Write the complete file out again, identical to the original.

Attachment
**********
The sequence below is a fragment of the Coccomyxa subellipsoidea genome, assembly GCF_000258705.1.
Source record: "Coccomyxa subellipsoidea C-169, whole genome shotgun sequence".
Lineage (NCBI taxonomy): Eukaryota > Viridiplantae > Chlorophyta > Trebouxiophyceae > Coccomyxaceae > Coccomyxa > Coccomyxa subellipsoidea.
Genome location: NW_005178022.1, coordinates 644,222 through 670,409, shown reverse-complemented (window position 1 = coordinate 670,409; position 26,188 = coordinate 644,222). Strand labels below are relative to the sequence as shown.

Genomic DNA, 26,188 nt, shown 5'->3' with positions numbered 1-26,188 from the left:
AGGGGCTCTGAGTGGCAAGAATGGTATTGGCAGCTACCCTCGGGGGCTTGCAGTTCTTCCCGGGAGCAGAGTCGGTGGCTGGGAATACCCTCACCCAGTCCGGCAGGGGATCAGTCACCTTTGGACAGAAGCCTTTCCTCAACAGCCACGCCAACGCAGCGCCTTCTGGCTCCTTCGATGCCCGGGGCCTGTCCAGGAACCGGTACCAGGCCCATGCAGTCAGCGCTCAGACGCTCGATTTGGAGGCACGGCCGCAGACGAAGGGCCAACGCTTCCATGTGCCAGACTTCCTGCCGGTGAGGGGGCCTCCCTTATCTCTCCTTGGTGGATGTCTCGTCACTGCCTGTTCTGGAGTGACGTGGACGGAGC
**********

The sequence below is a fragment of the Coccomyxa subellipsoidea genome, assembly GCF_000258705.1.
Source record: "Coccomyxa subellipsoidea C-169, whole genome shotgun sequence".
Lineage (NCBI taxonomy): Eukaryota > Viridiplantae > Chlorophyta > Trebouxiophyceae > Coccomyxaceae > Coccomyxa > Coccomyxa subellipsoidea.
Genome location: NW_005178022.1, coordinates 644,222 through 670,409, shown reverse-complemented (window position 1 = coordinate 670,409; position 26,188 = coordinate 644,222). Strand labels below are relative to the sequence as shown.

Genomic DNA, 26,188 nt, shown 5'->3' with positions numbered 1-26,188 from the left:
AGGGGCTCTGAGTGGCAAGAATGGTATTGGCAGCTACCCTCGGGGGCTTGCAGTTCTTCCCGGGAGCAGAGTCGGTGGCTGGGAATACCCTCACCCAGTCCGGCAGGGGATCAGTCACCTTTGGACAGAAGCCTTTCCTCAACAGCCACGCCAACGCAGCGCCTTCTGGCTCCTTCGATGCCCGGGGCCTGTCCAGGAACCGGTACCAGGCCCATGCAGTCAGCGCTCAGACGCTCGATTTGGAGGCACGGCCGCAGACGAAGGGCCAACGCTTCCATGTGCCAGACTTCCTGCCGGTGAGGGGGCCTCCCTTATCTCTCCTTGGTGGATGTCTCGTCACTGCCTGTTCTGGAGTGACGTGGACGGAGC